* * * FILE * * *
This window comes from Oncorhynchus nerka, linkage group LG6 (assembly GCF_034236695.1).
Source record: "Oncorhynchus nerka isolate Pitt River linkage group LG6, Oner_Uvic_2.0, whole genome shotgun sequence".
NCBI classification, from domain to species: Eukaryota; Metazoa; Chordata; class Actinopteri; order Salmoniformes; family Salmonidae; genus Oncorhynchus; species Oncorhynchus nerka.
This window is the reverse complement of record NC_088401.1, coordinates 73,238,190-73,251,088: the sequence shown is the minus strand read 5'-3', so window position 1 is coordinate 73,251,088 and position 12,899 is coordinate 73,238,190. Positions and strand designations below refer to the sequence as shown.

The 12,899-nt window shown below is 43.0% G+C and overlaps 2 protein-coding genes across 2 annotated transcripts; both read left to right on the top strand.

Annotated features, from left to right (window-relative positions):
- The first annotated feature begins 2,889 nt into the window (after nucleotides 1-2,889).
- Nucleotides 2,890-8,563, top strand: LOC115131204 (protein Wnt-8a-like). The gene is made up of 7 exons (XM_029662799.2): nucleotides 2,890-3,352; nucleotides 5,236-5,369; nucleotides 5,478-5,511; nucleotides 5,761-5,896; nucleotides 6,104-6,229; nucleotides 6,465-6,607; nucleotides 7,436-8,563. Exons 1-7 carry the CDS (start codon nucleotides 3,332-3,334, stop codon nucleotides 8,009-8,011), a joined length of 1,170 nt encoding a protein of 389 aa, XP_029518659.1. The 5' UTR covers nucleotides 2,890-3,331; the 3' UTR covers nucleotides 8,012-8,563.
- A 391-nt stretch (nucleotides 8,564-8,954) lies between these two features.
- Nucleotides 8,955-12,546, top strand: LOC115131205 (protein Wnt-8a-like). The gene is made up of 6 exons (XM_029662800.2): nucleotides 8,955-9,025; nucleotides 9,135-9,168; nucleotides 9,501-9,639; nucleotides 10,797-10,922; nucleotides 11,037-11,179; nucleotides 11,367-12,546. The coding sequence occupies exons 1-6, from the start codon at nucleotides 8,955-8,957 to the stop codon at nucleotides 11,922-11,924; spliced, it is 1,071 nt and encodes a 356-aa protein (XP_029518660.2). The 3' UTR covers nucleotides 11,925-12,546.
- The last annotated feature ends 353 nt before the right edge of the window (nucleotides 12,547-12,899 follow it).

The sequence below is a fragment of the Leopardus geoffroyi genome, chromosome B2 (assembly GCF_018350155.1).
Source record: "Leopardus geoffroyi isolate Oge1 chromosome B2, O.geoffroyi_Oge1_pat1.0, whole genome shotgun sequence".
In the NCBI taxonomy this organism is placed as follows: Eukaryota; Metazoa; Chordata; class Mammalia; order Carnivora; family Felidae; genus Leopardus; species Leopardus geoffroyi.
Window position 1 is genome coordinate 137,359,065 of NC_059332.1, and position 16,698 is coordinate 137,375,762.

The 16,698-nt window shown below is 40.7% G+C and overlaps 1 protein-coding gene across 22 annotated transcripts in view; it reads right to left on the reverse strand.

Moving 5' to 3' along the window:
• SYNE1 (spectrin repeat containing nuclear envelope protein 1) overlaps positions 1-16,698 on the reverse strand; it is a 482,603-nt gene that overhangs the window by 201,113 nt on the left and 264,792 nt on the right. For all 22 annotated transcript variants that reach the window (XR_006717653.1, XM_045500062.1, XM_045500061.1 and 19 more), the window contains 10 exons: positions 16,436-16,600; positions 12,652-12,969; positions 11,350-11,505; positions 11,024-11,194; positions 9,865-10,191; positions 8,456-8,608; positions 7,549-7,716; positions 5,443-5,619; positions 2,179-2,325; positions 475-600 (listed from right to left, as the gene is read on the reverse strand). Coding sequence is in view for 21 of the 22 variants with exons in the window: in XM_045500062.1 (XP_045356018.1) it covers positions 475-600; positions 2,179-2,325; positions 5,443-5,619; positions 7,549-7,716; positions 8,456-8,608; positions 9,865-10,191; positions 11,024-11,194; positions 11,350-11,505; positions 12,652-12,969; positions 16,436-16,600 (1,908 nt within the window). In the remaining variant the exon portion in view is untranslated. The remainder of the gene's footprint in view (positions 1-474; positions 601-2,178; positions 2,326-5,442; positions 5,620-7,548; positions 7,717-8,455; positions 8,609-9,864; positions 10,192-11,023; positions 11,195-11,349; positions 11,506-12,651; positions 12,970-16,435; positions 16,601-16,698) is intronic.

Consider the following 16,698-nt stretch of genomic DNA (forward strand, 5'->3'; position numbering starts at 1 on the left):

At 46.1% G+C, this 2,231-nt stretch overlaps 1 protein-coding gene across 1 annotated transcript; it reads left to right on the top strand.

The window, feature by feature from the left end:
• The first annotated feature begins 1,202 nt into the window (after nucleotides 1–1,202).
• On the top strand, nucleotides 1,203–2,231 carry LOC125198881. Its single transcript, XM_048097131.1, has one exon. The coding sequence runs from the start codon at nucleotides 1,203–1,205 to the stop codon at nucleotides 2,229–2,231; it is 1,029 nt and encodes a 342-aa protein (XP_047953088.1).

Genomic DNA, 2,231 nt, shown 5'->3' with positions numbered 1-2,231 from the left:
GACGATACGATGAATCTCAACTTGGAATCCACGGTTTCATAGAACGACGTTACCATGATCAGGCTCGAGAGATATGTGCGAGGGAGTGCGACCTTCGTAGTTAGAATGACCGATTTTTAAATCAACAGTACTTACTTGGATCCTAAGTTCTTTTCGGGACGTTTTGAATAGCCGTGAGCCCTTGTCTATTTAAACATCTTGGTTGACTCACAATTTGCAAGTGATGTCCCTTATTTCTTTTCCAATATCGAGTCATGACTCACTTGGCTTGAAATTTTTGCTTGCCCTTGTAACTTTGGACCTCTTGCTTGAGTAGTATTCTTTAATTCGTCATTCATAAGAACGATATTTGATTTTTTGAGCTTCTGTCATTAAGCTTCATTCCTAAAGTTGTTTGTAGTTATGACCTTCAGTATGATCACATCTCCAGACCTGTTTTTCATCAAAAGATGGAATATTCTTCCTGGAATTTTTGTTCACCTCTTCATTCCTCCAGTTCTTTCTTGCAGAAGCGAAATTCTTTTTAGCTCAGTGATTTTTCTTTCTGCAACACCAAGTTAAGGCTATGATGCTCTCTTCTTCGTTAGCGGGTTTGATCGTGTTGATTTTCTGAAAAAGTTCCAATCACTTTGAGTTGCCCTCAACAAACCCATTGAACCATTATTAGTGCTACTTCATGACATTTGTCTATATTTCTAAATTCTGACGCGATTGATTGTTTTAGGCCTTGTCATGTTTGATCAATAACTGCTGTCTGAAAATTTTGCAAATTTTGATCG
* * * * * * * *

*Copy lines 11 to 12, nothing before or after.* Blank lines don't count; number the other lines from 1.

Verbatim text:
- The last annotated feature ends 353 nt before the right edge of the window (nucleotides 12,547-12,899 follow it).

The sequence below is a fragment of the Leopardus geoffroyi genome, chromosome B2 (assembly GCF_018350155.1).